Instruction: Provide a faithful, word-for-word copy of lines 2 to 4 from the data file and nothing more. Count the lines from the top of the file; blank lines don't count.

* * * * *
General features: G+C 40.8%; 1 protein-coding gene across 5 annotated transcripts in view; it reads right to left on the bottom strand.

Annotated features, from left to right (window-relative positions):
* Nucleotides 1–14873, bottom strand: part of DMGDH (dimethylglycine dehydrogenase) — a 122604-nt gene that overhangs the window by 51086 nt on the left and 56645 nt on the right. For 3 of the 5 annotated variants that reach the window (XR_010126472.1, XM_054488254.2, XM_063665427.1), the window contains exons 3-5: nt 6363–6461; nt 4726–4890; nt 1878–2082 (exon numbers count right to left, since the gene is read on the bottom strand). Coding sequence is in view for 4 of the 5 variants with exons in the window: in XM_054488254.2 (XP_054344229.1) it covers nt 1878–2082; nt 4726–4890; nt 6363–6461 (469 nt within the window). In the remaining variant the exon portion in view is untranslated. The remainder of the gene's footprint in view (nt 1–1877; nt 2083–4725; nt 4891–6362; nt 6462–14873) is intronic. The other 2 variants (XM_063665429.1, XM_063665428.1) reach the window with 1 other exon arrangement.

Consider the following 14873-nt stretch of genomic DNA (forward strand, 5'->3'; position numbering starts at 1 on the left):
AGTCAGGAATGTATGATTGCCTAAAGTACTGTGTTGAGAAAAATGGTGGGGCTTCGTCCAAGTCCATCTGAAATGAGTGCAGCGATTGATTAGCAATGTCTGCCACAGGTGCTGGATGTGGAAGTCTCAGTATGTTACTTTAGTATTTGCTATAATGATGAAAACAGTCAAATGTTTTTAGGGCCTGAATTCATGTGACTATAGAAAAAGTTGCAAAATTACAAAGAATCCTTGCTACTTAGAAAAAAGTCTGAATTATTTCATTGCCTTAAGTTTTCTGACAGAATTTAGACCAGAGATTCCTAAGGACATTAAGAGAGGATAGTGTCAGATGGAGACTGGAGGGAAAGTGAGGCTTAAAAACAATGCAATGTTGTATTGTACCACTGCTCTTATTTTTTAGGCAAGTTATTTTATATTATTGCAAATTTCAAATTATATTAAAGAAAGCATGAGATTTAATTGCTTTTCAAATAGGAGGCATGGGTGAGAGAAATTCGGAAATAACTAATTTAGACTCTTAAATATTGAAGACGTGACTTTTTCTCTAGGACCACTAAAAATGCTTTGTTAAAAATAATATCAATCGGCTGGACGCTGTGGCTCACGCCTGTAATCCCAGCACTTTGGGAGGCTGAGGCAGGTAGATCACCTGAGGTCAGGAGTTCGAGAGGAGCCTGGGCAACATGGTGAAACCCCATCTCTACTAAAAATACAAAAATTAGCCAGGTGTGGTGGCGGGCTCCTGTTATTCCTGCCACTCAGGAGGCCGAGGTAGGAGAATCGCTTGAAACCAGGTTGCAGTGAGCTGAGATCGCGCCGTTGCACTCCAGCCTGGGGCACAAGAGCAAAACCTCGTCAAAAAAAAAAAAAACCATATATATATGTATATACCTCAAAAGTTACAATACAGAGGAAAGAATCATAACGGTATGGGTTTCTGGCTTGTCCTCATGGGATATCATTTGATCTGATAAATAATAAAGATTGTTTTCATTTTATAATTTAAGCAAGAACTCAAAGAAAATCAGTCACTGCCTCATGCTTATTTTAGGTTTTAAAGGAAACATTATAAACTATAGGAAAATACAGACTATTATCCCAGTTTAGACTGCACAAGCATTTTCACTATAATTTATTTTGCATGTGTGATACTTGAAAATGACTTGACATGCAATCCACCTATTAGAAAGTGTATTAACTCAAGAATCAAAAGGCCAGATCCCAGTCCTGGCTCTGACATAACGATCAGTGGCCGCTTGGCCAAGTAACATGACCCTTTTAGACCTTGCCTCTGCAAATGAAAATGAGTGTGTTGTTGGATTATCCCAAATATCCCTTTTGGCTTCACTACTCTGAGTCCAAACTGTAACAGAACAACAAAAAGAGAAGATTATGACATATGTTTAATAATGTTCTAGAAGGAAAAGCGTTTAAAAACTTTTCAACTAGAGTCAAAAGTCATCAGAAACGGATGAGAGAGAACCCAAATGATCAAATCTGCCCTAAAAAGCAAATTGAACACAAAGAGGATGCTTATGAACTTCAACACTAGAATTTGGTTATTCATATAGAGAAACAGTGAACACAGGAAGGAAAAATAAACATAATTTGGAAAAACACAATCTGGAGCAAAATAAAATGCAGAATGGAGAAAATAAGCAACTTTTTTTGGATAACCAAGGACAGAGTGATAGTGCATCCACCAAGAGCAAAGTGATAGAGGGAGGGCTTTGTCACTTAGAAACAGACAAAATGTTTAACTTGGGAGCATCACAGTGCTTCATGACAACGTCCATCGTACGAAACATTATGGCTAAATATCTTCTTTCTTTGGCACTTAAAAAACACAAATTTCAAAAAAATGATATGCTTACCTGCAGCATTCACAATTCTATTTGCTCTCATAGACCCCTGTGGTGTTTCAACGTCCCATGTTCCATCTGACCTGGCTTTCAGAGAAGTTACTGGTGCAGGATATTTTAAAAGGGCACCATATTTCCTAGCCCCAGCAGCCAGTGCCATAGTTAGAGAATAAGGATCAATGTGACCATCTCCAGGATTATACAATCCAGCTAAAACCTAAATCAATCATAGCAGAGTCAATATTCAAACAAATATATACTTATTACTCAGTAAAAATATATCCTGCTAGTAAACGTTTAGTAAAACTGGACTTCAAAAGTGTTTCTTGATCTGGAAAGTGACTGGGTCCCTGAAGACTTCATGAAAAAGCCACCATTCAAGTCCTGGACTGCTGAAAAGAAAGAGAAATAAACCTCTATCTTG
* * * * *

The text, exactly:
Annotated features, from left to right (window-relative positions):
* Nucleotides 1–14873, bottom strand: part of DMGDH (dimethylglycine dehydrogenase) — a 122604-nt gene that overhangs the window by 51086 nt on the left and 56645 nt on the right. For 3 of the 5 annotated variants that reach the window (XR_010126472.1, XM_054488254.2, XM_063665427.1), the window contains exons 3-5: nt 6363–6461; nt 4726–4890; nt 1878–2082 (exon numbers count right to left, since the gene is read on the bottom strand). Coding sequence is in view for 4 of the 5 variants with exons in the window: in XM_054488254.2 (XP_054344229.1) it covers nt 1878–2082; nt 4726–4890; nt 6363–6461 (469 nt within the window). In the remaining variant the exon portion in view is untranslated. The remainder of the gene's footprint in view (nt 1–1877; nt 2083–4725; nt 4891–6362; nt 6462–14873) is intronic. The other 2 variants (XM_063665429.1, XM_063665428.1) reach the window with 1 other exon arrangement.

Consider the following 14873-nt stretch of genomic DNA (forward strand, 5'->3'; position numbering starts at 1 on the left):